Wood soon won over Hagood and many other skeptics. His four-year tenure was one of the most momentous and important in the history of the U.S. Army. During this period, a crucial struggle was waged between the entrenched and tradition-bound bureaus of the War Department— especially the Adjutant General’s office—and an emerging independent and powerful general staff system. Perhaps his most important contribution, however, was his vocal and early support for military preparedness. Having concluded as early as 1902, during attendance at German military maneuvers, that war was inevitable, Wood pressed for increases in the strength of the officer corps and other training changes. His efforts eventually led to the Officers Training Camps of World War I and later programs, like the Reserve Officers Training Corps and Officers Candidate Schools during World War II

After his tenure as chief of staff, Wood resumed his position in command of the Army's Department of the East. There he spoke against the neutralist policies of President Wilson, barely skirting insubordination and incurring the president’s lasting wrath. Wilson later wrote in response to the question of why Wood was never sent to France: "Wherever Gen. Wood goes, there is controversy and conflict of judgment. I have a great deal of experience with Gen. Wood. He is a man of unusual ability, but apparently unable to submit his judgment to those who are superior in command. embarking on a path fraught with professional dangers and one almost never trod by active duty soldiers."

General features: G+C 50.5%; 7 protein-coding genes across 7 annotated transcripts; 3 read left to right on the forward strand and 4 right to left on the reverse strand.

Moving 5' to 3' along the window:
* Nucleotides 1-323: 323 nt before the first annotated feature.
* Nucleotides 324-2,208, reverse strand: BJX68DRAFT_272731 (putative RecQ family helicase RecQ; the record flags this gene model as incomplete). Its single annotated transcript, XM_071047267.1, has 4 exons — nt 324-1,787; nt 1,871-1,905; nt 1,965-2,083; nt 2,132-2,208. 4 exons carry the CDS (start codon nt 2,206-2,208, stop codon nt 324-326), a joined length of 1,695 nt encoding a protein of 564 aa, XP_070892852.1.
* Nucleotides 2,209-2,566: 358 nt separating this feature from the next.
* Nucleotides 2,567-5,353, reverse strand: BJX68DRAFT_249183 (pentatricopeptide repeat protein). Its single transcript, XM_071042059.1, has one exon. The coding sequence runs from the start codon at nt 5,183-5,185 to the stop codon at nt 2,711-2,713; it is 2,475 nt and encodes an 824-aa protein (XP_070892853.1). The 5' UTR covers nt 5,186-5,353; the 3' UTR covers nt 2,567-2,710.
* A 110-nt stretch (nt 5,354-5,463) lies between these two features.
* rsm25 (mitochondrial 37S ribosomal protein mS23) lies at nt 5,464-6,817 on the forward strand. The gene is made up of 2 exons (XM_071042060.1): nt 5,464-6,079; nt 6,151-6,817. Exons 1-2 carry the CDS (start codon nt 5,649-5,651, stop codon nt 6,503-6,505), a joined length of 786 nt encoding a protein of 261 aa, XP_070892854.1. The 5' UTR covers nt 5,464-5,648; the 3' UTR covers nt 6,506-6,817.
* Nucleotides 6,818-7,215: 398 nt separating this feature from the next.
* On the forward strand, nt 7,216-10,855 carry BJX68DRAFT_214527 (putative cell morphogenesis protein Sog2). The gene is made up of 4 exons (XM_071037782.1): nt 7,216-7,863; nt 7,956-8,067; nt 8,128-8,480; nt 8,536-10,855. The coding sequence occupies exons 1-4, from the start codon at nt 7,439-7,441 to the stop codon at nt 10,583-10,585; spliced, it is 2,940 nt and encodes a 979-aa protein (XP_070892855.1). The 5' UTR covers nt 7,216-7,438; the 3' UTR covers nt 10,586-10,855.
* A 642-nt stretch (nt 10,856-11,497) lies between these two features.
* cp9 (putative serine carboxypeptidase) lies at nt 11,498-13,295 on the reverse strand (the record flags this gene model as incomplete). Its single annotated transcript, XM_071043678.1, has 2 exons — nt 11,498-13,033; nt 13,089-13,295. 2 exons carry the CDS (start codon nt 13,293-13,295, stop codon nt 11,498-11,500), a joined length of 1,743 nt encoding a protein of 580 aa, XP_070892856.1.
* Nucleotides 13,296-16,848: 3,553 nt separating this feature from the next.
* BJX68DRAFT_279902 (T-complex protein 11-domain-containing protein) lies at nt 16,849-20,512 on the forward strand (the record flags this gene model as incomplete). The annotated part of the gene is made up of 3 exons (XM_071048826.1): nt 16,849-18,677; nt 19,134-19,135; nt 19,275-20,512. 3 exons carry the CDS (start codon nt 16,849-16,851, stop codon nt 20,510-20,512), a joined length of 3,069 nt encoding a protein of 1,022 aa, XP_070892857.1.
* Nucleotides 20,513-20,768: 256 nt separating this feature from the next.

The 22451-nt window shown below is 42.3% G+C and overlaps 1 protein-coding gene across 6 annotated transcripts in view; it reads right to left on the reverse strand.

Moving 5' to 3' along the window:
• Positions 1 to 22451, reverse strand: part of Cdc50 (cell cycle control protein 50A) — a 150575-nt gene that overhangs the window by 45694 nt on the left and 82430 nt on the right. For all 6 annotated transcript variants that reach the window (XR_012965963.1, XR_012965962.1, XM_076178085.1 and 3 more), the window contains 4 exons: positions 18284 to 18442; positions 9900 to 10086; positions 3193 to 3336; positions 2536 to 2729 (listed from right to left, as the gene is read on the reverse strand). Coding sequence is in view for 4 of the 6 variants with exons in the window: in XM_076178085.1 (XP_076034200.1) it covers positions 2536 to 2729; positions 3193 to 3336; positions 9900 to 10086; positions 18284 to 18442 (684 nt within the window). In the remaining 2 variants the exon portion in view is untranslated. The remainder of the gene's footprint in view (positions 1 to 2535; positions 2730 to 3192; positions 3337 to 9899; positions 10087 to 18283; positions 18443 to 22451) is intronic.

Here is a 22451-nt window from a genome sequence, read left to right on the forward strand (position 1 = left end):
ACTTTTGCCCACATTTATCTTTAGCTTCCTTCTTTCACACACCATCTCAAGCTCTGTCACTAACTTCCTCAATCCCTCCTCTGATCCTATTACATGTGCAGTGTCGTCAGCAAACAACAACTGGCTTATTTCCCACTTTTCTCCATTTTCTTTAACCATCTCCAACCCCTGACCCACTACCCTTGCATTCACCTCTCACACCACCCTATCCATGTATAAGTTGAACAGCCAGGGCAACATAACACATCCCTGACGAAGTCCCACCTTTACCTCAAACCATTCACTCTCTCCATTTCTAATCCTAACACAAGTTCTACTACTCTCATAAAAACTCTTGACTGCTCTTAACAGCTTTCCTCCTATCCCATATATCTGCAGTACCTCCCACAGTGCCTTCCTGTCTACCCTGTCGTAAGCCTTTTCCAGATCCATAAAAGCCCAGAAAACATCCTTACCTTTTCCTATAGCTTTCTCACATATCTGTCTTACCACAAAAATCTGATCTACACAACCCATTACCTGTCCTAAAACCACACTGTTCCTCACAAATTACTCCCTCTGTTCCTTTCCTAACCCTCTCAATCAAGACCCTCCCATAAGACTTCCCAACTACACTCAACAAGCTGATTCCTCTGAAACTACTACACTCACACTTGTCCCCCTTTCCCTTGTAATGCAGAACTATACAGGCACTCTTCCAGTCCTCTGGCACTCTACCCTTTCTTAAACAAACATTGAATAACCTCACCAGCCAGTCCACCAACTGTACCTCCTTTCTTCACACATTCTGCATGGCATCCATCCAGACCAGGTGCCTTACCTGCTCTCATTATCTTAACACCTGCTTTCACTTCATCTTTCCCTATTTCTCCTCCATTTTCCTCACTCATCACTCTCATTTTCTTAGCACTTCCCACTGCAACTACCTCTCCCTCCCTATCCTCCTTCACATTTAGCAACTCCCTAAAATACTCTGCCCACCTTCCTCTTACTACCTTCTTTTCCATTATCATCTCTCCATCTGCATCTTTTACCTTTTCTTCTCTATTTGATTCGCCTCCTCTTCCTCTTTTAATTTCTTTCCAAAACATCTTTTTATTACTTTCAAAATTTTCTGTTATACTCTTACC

Wood on Right with His Assistant Rough Rider Commander,
Theodore Roosevelt

After the declaration of war on 6 April, the government’s first major decision was selection of a supreme commander to lead U.S. forces. The choice quickly came down to Wood and John J. Pershing, fresh from his assignment on the Mexican border. Wood’s political transgressions, abrasive style, and many enemies now caught up with him. Pershing was selected. Three factors were cited:

■ Wood’s health. The effects from his head injury had grown noticeably worse.